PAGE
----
Americans Take Stock and Reinvent Themselves and Their Careers in Retirement

Study From Charles Schwab and Age Wave Finds Americans Rethinking the Notion of Career Past Their Transition Into Retirement

Wednesday, August 27, 2008 5:30 am PDT

Dateline:

SAN FRANCISCO

Public Company Information:

NASDAQ:
SCHW

SAN FRANCISCO--(BUSINESS WIRE)--From changing careers to redefining what it means to be old, Americans across the country are taking stock and rethinking what their lives will be like as they prepare to enter retirement. A new study, commissioned by Charles Schwab & Co., Inc., took a deeper look at four different generations and their thoughts, dreams and goals surrounding lifes third act.

The Rethinking Retirement study revealed a range of perspectives from hope and excitement to confusion and concern on how Americans are shifting the way they define and want to experience their retirement years, said Andy Gill, senior vice president, investor services, at Charles Schwab. Retirement in America is no longer a period of winding down and looking back on life. Americans are pushing back on what it means to be old. Survey responses indicate the generations are ready to continue working, and actually eager to walk down an entirely new career path.

What does it mean to be old?

Redefining what it means to be old was a common trend discovered in the study, with a majority of respondents believing old age does not begin until 75 12 years past the year at which most respondents indicate they would like to begin to receive Social Security (at age 63). Retirement is no longer taking a back seat to other stages in life, noted Dr. Ken Dychtwald, president and CEO of Age Wave, and one of the leading authorities on retirement and the aging population. The bottom line is people are living longer our retirement years are almost as long as our working life. And many of us, especially those within the boomer generation, are very much aware of their abilities and are remaining more active and engaged in this stage of their lives than any other generation before them.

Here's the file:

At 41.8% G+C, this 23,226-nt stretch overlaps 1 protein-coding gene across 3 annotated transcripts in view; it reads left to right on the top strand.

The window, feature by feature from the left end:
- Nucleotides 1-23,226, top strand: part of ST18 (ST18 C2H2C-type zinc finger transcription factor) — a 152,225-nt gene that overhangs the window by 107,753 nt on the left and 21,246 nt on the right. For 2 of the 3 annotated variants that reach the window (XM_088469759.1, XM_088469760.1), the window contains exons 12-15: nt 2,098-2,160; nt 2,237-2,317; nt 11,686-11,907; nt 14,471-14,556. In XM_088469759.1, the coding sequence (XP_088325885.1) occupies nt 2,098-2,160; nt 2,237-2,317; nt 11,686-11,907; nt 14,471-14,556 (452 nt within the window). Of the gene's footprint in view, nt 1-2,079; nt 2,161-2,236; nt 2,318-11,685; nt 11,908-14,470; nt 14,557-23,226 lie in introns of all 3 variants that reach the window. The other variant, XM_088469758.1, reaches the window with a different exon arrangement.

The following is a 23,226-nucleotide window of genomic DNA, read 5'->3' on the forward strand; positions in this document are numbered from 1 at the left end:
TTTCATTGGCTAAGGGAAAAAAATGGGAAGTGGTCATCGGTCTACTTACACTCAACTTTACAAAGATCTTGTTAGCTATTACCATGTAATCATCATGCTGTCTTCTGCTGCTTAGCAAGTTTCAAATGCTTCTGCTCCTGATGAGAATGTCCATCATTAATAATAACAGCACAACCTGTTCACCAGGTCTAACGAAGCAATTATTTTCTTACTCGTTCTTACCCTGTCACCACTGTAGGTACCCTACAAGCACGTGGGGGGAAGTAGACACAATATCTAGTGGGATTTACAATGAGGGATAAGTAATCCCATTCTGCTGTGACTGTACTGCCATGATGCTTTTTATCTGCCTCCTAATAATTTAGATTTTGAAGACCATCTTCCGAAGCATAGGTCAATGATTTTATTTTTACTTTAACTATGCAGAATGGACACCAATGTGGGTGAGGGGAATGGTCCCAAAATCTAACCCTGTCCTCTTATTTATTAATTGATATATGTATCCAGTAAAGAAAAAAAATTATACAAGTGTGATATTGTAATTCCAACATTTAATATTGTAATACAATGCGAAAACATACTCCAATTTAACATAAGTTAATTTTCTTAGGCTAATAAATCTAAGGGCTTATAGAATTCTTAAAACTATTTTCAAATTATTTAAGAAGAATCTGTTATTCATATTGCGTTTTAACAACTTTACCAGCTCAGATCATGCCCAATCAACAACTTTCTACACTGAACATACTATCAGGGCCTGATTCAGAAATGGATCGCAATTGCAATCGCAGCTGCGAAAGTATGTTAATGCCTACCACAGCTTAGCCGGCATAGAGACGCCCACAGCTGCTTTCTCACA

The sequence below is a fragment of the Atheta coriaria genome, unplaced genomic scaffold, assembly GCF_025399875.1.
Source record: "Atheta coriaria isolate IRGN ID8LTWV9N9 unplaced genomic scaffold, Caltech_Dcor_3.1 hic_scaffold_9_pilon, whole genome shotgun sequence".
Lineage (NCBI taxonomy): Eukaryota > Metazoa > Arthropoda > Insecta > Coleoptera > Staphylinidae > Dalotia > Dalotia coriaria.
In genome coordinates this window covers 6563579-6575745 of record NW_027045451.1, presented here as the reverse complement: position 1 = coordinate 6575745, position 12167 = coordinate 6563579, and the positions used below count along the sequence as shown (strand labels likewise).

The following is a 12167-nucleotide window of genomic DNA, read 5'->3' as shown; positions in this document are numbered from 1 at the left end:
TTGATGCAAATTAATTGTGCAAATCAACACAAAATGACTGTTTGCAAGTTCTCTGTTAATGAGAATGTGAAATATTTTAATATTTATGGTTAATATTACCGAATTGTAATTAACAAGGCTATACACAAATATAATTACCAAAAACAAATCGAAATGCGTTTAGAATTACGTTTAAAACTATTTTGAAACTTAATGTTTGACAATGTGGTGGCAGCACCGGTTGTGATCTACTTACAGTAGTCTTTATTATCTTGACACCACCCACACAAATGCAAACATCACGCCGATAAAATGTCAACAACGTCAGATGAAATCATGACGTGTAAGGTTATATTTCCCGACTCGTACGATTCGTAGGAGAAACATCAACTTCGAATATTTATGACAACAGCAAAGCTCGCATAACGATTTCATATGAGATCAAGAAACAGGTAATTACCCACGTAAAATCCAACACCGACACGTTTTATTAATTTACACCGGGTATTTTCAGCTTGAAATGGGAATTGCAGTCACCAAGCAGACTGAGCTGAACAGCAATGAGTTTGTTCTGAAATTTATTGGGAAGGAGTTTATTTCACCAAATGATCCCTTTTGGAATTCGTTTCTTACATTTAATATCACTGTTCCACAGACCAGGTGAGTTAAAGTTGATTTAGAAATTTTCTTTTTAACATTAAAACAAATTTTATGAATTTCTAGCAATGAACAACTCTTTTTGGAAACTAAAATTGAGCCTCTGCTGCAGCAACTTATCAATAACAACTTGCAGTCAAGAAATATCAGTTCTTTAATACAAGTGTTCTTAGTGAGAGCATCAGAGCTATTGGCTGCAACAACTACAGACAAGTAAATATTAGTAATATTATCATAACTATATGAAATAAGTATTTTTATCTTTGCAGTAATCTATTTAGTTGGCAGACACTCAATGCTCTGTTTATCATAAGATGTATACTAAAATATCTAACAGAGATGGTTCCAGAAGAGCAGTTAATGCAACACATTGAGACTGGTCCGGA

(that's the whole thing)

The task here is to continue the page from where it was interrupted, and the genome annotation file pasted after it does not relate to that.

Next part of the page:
Rethinking Your Career

Retirement has typically marked the end of a long career. However, this paradigm is also changing. According to Schwabs study, 71 percent of pre-retirees surveyed say they want to work in retirement. More pre-retirees also indicate they would continue working to stay mentally active (57 percent) than say they would continue working for the money (45 percent). Study respondents are also almost twice as likely to say retirement is an opportunity for a new, exciting chapter in life (52 percent) than to say it is a time to simply rest and relax (28 percent). Just seven percent view retirement as a time to wind down their lives.

Boomers are at the tipping point of the retirement boom, said Dr. Dychtwald. This leads to questions about how we, as a community, will manage this new emergence of retirees and whether, as individuals, we are prepared. Without a doubt, the notion of what it means to retire is changing as people think differently about what they want to make of their next phase of life. It seems clear from the study that while everyone wants a break from work and most would prefer a better balance between work and leisure, decades of disengaged leisure is not what people want nor can they ultimately afford it.

Workplace Implications

The desire among new retirees to maintain some form of work lifestyle will have implications on how the workplace, and the workforce, is managed in the future. People want part-time, flex-time and a better overall balance between work and leisure. Twenty-six percent of survey respondents say they want to work part-time in retirement. But the most favored option (40 percent) is cycling back and forth between periods of work and leisure a style of work with which most human resources policies are currently unaligned.

Further, seventy percent of those surveyed would like their employers to provide professional advice regarding saving and investing. And an even higher percentage of Generation X respondents (79 percent) would like that advice in the workplace.